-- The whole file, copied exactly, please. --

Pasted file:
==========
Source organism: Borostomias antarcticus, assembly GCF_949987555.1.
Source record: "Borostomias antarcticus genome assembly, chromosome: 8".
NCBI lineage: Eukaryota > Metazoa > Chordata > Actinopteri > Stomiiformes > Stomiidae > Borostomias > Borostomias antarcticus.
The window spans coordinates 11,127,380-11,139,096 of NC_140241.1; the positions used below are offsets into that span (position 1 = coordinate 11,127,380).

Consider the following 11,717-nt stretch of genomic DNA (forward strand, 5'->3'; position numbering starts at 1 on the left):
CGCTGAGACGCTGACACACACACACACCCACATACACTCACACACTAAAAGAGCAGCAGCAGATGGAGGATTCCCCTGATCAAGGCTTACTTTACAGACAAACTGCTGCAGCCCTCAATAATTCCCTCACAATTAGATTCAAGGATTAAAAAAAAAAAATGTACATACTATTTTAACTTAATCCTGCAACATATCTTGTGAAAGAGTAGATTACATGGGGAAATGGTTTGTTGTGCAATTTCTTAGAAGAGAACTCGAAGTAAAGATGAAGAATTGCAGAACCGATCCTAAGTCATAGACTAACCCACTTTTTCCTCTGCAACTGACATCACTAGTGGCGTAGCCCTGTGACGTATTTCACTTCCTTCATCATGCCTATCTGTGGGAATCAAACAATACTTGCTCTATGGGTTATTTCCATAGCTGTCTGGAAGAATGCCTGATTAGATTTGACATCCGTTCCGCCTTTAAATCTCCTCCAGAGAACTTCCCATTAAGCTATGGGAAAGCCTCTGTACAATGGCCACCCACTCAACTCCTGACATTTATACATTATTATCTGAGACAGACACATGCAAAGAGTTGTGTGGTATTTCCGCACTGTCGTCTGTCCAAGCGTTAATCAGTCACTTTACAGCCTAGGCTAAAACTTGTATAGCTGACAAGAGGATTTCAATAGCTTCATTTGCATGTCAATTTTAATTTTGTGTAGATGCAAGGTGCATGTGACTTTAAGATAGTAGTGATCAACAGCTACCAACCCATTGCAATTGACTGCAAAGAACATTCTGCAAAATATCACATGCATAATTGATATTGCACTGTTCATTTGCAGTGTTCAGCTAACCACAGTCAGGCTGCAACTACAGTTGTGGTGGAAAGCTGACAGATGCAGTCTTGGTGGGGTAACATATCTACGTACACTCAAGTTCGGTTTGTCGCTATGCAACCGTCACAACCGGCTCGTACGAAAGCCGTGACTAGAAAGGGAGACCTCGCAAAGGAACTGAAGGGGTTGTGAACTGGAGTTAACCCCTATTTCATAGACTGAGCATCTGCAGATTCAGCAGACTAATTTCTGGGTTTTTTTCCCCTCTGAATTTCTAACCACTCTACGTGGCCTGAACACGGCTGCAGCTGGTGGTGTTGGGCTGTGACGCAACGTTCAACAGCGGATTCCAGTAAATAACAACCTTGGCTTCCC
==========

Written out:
Source organism: Borostomias antarcticus, assembly GCF_949987555.1.
Source record: "Borostomias antarcticus genome assembly, chromosome: 8".
NCBI lineage: Eukaryota > Metazoa > Chordata > Actinopteri > Stomiiformes > Stomiidae > Borostomias > Borostomias antarcticus.
The window spans coordinates 11,127,380-11,139,096 of NC_140241.1; the positions used below are offsets into that span (position 1 = coordinate 11,127,380).

Consider the following 11,717-nt stretch of genomic DNA (forward strand, 5'->3'; position numbering starts at 1 on the left):
CGCTGAGACGCTGACACACACACACACCCACATACACTCACACACTAAAAGAGCAGCAGCAGATGGAGGATTCCCCTGATCAAGGCTTACTTTACAGACAAACTGCTGCAGCCCTCAATAATTCCCTCACAATTAGATTCAAGGATTAAAAAAAAAAAATGTACATACTATTTTAACTTAATCCTGCAACATATCTTGTGAAAGAGTAGATTACATGGGGAAATGGTTTGTTGTGCAATTTCTTAGAAGAGAACTCGAAGTAAAGATGAAGAATTGCAGAACCGATCCTAAGTCATAGACTAACCCACTTTTTCCTCTGCAACTGACATCACTAGTGGCGTAGCCCTGTGACGTATTTCACTTCCTTCATCATGCCTATCTGTGGGAATCAAACAATACTTGCTCTATGGGTTATTTCCATAGCTGTCTGGAAGAATGCCTGATTAGATTTGACATCCGTTCCGCCTTTAAATCTCCTCCAGAGAACTTCCCATTAAGCTATGGGAAAGCCTCTGTACAATGGCCACCCACTCAACTCCTGACATTTATACATTATTATCTGAGACAGACACATGCAAAGAGTTGTGTGGTATTTCCGCACTGTCGTCTGTCCAAGCGTTAATCAGTCACTTTACAGCCTAGGCTAAAACTTGTATAGCTGACAAGAGGATTTCAATAGCTTCATTTGCATGTCAATTTTAATTTTGTGTAGATGCAAGGTGCATGTGACTTTAAGATAGTAGTGATCAACAGCTACCAACCCATTGCAATTGACTGCAAAGAACATTCTGCAAAATATCACATGCATAATTGATATTGCACTGTTCATTTGCAGTGTTCAGCTAACCACAGTCAGGCTGCAACTACAGTTGTGGTGGAAAGCTGACAGATGCAGTCTTGGTGGGGTAACATATCTACGTACACTCAAGTTCGGTTTGTCGCTATGCAACCGTCACAACCGGCTCGTACGAAAGCCGTGACTAGAAAGGGAGACCTCGCAAAGGAACTGAAGGGGTTGTGAACTGGAGTTAACCCCTATTTCATAGACTGAGCATCTGCAGATTCAGCAGACTAATTTCTGGGTTTTTTTCCCCTCTGAATTTCTAACCACTCTACGTGGCCTGAACACGGCTGCAGCTGGTGGTGTTGGGCTGTGACGCAACGTTCAACAGCGGATTCCAGTAAATAACAACCTTGGCTTCCC